The Hewlett Foundation has found US$45m in its other jacket, and has anointed three lucky US universities to spend on security research.
MIT, Stanford and UC Berkeley will share the simoleons, in a program MIT says is designed to generate a “robust marketplace of ideas”, whatever that is. On a more pragmatic basis, the universities will respectively work on “quantitative metrics and qualitative models” (MIT's Cybersecurity Policy Initiative); policy frameworks (Stanford, via its Cyber Initiative); and predictions of the future (UC Berekeley's Center for Long-Term Cybersecurity).
MIT says its CPI will start by looking at things like threat intelligence sharing in the finance industry, policy frameworks for emerging technologies like drones and autonomous vehicles; and international co-operation.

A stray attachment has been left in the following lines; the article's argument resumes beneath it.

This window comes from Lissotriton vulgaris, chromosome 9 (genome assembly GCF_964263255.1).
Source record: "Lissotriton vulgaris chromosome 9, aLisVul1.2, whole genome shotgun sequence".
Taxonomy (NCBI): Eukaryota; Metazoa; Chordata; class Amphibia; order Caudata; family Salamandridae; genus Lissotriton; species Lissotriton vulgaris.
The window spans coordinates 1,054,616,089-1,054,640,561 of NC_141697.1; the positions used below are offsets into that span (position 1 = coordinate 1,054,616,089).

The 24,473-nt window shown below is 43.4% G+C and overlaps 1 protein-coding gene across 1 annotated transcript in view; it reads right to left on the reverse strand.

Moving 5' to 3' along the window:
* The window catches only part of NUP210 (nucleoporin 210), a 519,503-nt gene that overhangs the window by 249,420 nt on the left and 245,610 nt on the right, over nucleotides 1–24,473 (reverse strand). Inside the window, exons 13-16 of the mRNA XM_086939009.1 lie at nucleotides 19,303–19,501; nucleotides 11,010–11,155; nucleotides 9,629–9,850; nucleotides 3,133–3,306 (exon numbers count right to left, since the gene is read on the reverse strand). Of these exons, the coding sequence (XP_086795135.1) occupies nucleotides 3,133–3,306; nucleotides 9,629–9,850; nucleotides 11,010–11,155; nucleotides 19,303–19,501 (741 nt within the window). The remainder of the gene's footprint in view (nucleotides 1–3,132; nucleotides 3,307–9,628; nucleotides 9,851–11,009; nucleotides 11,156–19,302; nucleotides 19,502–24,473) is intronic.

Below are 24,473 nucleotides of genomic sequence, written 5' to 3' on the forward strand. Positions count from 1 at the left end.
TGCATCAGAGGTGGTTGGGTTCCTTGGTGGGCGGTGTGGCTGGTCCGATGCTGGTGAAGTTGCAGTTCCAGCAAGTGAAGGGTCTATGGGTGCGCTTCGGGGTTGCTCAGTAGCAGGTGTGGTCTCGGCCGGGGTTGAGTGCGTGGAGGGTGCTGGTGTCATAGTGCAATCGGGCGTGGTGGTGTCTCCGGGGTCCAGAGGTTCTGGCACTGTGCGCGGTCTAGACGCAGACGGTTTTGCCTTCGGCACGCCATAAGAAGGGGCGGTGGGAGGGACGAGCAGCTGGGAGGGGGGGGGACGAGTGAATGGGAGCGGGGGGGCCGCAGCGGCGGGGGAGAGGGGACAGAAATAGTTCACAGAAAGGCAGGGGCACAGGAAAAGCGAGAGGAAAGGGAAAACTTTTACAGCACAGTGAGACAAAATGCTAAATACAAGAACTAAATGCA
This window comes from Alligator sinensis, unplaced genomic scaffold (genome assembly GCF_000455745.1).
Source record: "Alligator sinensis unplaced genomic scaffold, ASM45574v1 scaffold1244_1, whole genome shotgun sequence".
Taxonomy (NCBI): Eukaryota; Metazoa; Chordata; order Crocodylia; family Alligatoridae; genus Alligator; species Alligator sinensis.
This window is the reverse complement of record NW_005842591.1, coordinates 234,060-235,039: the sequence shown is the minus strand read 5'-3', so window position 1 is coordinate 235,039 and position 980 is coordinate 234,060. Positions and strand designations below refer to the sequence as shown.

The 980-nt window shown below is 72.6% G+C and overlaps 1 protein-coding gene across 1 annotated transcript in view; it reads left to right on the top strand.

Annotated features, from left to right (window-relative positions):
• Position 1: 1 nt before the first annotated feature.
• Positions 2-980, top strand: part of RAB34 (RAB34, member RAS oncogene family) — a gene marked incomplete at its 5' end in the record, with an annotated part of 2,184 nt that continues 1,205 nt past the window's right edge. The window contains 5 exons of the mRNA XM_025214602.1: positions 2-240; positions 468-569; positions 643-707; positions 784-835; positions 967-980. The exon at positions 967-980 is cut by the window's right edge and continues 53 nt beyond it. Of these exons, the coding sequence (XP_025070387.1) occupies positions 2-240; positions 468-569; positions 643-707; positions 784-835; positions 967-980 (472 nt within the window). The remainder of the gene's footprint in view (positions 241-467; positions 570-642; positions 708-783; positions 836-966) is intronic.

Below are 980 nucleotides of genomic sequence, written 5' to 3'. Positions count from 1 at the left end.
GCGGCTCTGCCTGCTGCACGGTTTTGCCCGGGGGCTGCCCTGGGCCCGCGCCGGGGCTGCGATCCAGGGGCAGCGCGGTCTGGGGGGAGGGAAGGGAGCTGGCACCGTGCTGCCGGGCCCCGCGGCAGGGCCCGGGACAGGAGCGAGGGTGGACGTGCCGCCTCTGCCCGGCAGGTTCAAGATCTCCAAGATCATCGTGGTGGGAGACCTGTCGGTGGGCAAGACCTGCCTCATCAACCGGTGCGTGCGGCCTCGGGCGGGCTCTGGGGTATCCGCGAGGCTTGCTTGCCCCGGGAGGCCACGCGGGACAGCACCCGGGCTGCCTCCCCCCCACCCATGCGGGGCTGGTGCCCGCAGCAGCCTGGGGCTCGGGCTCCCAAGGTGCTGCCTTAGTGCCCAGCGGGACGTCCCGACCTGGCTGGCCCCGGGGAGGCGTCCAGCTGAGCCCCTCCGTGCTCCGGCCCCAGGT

Stanford's announcement focuses on “how to resolve trust and security problems endemic to networked information technologies, how to govern the Internet in a world where people often disagree about what they value, and how to anticipate unexpected developments in information technologies that could affect national security, intellectual property, civil liberties and society”.
It's harder to encapsulate UC Berkeley's predict-the-future work, but it includes “forward-looking” and “interdisciplinary”, which can't be a bad thing. ®